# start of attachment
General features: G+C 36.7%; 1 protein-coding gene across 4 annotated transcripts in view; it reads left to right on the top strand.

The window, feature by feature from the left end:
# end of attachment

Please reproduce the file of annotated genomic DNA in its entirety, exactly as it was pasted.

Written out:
General features: G+C 36.7%; 1 protein-coding gene across 4 annotated transcripts in view; it reads left to right on the top strand.

The window, feature by feature from the left end: